How To Make Bone Broth: Video Series

What better way to warm up in winter than with a nourishing bone broth?

This homemade bone broth recipe is so much more than the sum of it’s parts. Bone broth uses kitchen scraps and turns them into a deeply nourishing broth, great for gut health and general immunity during sniffles season.

how to make bone broth

Nourishing Bone Broth Recipe

Ingredients:

Free-range, organic chicken frames or lamb or beef bones (jointy bones are best, you can get your butcher to cut up long bones for you) these can be raw or cooked – or left over from other meals).

Good mineral-rich salt

Organic apple cider vinegar

Veggie kitchen scraps: Onion skins, garlic skins, carrot tops, leek bottoms, celery bits, etc (any clean veg scraps that would usually be fed to the compost. I usually avoid brassicas and starchy veggies though).

Herbs from the garden

Method:

Place bones, veggie scraps, herbs, a glug of vinegar (1/4 cup) and a handful of salt in a big pot or slow cooker (solar cooker is great during longer days).

Fill with water and bring to the boil, then simmer for 12- 48 hours, (chicken bones less, beef bones more). Strain and pour into jars to keep in the fridge or freezer ready for your next broth based soup, stew, casserole, or any dish really.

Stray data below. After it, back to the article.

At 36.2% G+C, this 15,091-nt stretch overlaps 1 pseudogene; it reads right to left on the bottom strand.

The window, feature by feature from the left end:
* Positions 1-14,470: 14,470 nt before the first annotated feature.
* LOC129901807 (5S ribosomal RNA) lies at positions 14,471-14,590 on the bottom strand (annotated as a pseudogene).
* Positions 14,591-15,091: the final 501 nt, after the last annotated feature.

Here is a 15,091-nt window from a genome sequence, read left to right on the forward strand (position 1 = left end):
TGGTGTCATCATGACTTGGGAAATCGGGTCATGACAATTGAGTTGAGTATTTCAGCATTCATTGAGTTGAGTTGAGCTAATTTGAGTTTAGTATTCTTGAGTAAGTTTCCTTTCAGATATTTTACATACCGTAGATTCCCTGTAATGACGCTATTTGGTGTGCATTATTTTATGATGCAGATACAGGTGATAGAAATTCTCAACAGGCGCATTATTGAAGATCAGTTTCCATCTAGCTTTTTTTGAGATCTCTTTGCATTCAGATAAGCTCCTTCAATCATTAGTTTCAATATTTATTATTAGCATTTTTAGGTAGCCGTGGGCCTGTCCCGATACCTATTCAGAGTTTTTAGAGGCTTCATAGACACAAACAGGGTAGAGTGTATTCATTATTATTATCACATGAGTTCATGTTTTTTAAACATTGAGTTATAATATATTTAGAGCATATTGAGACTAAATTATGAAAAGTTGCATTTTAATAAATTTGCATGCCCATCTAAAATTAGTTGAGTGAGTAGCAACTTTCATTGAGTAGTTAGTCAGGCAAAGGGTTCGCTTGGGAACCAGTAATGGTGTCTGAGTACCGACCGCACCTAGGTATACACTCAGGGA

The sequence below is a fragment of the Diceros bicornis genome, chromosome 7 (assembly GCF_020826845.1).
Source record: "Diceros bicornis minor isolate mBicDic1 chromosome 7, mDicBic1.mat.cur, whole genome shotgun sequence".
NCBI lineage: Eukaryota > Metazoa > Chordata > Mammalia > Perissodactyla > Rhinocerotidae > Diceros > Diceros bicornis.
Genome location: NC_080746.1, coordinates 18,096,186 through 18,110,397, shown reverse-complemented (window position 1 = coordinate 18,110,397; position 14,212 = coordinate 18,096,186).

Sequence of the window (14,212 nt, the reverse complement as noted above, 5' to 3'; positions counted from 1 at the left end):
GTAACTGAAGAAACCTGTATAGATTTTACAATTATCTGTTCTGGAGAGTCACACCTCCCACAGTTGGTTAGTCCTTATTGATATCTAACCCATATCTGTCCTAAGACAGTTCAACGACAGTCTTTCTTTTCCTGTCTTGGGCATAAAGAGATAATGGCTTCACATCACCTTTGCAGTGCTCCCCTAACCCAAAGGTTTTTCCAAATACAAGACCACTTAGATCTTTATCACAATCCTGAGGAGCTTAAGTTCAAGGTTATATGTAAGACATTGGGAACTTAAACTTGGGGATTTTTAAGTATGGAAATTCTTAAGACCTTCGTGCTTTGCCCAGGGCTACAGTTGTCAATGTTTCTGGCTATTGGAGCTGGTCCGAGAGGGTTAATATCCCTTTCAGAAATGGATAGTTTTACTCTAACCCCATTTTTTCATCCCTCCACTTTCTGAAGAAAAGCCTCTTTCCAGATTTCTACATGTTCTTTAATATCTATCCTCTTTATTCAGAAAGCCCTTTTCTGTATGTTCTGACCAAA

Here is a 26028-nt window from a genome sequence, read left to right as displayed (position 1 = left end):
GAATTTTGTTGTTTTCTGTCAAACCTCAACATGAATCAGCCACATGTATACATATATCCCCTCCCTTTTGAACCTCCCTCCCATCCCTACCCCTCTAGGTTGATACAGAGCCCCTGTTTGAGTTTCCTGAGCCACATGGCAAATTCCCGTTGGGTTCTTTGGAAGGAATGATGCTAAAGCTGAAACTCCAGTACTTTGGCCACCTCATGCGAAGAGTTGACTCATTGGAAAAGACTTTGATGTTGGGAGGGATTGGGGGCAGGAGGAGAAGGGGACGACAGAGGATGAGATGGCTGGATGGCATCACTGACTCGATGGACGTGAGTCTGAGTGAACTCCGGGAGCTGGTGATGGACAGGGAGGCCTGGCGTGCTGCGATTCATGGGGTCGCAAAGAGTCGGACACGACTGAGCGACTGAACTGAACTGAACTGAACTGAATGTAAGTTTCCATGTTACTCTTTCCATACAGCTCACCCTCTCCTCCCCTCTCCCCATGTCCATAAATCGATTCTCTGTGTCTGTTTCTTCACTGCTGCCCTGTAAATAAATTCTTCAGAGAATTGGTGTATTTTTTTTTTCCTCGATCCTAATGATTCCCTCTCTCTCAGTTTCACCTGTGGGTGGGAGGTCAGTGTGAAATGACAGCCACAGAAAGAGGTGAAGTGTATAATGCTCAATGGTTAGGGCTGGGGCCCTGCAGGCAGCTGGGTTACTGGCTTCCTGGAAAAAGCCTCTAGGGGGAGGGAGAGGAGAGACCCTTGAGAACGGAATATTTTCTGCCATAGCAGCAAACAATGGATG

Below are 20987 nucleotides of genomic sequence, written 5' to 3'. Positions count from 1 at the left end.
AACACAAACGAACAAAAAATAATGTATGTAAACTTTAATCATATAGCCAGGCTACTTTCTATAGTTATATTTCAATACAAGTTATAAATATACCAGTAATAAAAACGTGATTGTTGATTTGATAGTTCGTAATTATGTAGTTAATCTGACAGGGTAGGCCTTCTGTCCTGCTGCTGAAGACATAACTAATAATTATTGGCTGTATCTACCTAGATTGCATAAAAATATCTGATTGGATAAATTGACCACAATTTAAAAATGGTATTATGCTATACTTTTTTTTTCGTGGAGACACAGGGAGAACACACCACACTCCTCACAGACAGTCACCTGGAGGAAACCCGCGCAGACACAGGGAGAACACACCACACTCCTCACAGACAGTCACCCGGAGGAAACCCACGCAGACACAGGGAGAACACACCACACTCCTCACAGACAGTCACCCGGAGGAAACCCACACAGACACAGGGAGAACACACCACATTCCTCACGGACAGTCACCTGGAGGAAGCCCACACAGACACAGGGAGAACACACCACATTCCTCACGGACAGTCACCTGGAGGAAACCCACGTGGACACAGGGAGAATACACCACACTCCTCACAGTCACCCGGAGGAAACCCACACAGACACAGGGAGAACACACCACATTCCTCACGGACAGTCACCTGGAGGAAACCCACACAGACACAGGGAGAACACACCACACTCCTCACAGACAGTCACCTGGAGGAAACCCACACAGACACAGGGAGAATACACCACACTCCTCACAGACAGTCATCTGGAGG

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Want to learn more about bone broth? Check out issue number 14 of Pip magazine for an in-depth guide.

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2 Comments

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  1. Greetings lovely PIP team,
    Please may i ask a question? (Not including this one)
    i’m wondering if there’s a better use for cooked broth bones other than crushing them into the compost?
    While i’m thinking this is this ok for the worms, i just wanted to ask in case this isn’t actually a wise method of environmentally friendly disposal.
    Is it best to burn them then put the ash into the compost?
    Many thanks in advance for your time and consideration.
    Yours in health, compost, and longevity,
    Mel

    • Hi Mel – thanks for your question. We actually have an upcoming article appearing on the site which will answer this question – please be sure to keep an eye out for it!

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